18. You are "detail orented."
19. You used a bunch of cliched terms to describe yourself like dynamic, driven, motivated, self-starter, team player, and detail-oriented.
20. Your idea of a cover letter is one paragraph of regurgitated job application nonsense in the body of an email.
21. You don't seem to know what job you are applying for.
22. You appear to be grossly under-qualified for the position, and your cover letter makes no mention of how you intend to compensate for this.
23. You are overqualified.
24. You clearly have a solid grasp of grammar, punctuation, and spelling, but you did not bother to proofread your resume and cover letter. If you don't care enough to make your resume perfect, what kind of work will you do for me?
25. You applied for a professional job as if you were filling out a form application for the Gap.
26. None of the sentences in your cover letter have a subject.
27. You think that "oversee" is two words.
28. You wrote about the job you are still at in the past tense.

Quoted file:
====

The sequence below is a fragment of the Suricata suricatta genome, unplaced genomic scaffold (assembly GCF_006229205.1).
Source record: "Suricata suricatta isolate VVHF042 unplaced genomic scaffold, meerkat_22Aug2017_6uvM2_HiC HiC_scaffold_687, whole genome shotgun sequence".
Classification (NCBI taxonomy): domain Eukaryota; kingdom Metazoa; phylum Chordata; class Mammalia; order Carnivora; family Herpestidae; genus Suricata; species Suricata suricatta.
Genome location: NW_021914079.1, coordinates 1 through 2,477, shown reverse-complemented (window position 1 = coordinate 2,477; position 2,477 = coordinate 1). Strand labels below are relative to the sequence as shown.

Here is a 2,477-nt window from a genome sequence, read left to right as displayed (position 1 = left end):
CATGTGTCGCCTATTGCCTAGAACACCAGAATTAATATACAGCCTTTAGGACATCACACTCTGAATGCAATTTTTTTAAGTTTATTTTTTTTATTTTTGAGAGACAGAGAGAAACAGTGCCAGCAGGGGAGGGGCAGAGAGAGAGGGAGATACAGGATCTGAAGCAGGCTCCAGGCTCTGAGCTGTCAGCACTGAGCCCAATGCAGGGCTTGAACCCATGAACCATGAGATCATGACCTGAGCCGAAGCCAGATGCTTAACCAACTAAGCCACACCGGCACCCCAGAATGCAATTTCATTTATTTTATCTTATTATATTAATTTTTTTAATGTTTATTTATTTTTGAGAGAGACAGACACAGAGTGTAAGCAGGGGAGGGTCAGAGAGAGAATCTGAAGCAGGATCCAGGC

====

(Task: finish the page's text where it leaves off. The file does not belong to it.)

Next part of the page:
29. You are clearly not interested in the position being offered, but you've sent me your resume anyway to make yourself feel better about how many jobs you've tried to apply for.
30. You didn't put a comma after "sincerely." How are you going to write professional letters to my clients?
31. You don't live anywhere near my office and didn't mention anything about relocation in your cover letter.
32. The verb tenses in your resume are all over the place: "handling cash accounts, meets customer expectations, provided excellent customer service."
33. Your email says, "Please see attach." It's "attached" or "attachment," genius.
34. You want me to pay you $218,000 per year plus a performance bonus.
35. Your resume is seven pages long.
36. You included a photo with your resume.
37. Your cover letter is a generic waste of electronic paper that you have probably sent to 100 other employers. It does not indicate any specific interest in the position with my company.